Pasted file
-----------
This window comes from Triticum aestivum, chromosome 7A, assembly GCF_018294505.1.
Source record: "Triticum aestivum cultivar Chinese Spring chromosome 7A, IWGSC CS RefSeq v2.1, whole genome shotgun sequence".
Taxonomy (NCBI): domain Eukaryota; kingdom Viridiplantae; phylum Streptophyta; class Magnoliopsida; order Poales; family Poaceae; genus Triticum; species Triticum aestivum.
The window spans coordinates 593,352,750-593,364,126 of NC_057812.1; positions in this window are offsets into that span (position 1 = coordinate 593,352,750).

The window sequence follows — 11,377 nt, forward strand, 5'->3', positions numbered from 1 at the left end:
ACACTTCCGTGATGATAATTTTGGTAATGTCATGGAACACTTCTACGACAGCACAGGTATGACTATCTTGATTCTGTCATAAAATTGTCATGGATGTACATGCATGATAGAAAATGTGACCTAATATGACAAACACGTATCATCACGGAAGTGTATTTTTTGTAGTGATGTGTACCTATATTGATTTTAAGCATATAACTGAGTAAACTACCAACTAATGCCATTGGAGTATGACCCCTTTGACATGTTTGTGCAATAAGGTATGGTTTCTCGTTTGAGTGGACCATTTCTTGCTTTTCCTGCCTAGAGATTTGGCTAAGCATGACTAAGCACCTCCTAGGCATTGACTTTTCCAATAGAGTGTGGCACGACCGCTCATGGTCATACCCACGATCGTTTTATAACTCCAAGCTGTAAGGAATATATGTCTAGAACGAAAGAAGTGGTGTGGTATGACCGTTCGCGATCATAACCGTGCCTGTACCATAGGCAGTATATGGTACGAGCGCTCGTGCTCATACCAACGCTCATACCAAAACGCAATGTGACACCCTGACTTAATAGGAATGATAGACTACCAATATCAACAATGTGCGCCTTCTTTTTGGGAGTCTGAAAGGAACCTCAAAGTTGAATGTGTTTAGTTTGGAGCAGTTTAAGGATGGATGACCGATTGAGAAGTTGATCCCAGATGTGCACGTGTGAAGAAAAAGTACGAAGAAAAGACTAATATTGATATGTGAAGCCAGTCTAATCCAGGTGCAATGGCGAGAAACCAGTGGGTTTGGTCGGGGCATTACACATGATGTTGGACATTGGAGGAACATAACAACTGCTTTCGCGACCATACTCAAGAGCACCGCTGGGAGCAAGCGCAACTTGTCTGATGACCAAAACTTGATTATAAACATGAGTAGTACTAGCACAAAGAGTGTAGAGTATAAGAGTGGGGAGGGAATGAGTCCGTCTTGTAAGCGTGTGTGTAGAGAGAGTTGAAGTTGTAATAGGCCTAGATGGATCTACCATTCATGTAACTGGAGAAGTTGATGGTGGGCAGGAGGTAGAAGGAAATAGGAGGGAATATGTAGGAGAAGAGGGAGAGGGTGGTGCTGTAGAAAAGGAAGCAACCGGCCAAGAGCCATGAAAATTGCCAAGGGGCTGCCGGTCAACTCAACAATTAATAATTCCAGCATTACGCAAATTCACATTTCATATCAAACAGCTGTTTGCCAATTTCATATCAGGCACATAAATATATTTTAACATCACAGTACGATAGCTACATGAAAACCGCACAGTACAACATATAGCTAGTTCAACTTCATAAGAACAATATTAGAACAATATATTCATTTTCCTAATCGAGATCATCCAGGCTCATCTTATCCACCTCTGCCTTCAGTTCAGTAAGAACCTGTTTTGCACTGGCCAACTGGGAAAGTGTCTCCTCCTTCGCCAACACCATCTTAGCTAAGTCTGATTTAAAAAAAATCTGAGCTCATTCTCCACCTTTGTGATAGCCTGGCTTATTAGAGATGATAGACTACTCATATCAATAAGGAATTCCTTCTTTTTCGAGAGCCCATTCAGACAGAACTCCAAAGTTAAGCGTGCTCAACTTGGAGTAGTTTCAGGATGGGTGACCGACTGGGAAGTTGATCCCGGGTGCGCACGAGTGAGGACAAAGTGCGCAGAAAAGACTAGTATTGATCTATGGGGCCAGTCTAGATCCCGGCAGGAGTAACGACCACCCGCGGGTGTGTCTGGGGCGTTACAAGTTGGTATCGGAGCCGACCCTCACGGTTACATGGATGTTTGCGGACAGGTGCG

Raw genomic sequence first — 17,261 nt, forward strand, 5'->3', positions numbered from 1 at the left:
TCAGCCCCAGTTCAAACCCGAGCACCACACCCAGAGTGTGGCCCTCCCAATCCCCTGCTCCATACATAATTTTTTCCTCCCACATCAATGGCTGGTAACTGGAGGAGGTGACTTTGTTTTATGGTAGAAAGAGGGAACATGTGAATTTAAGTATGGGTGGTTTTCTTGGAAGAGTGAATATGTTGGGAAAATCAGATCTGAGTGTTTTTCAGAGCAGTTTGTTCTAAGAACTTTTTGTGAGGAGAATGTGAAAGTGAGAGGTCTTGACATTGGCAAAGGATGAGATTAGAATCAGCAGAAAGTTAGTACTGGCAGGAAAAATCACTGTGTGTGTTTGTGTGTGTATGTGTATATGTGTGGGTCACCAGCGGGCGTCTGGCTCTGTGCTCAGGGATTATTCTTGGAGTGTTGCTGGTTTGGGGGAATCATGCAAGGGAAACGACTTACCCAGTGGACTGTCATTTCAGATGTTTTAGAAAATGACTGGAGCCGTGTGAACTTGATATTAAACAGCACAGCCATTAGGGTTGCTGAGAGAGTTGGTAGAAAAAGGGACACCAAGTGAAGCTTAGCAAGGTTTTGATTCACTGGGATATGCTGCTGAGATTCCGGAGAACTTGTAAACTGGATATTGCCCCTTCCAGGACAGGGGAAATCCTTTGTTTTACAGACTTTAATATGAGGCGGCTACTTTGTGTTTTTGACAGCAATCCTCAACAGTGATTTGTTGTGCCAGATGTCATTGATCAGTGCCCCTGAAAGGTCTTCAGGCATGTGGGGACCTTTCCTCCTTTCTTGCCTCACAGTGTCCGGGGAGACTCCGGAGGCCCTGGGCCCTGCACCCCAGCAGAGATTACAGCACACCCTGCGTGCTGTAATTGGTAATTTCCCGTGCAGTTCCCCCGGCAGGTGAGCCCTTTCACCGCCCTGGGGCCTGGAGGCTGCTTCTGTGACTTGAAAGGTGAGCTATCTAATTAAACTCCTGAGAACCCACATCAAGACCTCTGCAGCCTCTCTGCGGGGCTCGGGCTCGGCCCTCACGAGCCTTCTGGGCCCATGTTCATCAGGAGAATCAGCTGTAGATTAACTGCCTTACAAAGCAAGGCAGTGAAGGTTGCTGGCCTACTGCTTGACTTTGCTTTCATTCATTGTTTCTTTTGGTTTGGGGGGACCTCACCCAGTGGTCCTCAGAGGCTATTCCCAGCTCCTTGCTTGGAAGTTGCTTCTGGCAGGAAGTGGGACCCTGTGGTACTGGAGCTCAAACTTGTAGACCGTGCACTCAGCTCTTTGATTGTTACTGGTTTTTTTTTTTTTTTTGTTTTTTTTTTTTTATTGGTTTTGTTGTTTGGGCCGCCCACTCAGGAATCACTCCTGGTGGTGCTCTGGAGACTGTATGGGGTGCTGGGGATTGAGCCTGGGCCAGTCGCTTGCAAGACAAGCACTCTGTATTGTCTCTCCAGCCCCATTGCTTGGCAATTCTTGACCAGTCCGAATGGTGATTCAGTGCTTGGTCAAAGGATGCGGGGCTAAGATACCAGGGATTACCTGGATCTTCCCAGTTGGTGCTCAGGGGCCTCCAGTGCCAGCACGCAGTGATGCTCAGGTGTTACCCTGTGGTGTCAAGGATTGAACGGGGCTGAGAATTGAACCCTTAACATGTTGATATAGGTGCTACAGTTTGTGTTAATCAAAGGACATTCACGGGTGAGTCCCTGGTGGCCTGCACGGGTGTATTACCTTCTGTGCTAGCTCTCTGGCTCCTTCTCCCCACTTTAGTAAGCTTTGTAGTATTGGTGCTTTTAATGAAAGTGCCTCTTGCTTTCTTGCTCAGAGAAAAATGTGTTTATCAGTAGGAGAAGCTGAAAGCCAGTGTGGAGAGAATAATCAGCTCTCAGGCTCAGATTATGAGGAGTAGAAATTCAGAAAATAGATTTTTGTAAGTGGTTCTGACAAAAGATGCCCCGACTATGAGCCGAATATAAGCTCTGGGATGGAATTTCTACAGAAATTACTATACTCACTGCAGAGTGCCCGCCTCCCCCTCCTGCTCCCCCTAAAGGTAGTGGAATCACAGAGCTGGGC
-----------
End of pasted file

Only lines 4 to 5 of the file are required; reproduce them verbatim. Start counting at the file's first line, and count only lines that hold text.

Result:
The window spans coordinates 593,352,750-593,364,126 of NC_057812.1; positions in this window are offsets into that span (position 1 = coordinate 593,352,750).

The window sequence follows — 11,377 nt, forward strand, 5'->3', positions numbered from 1 at the left end: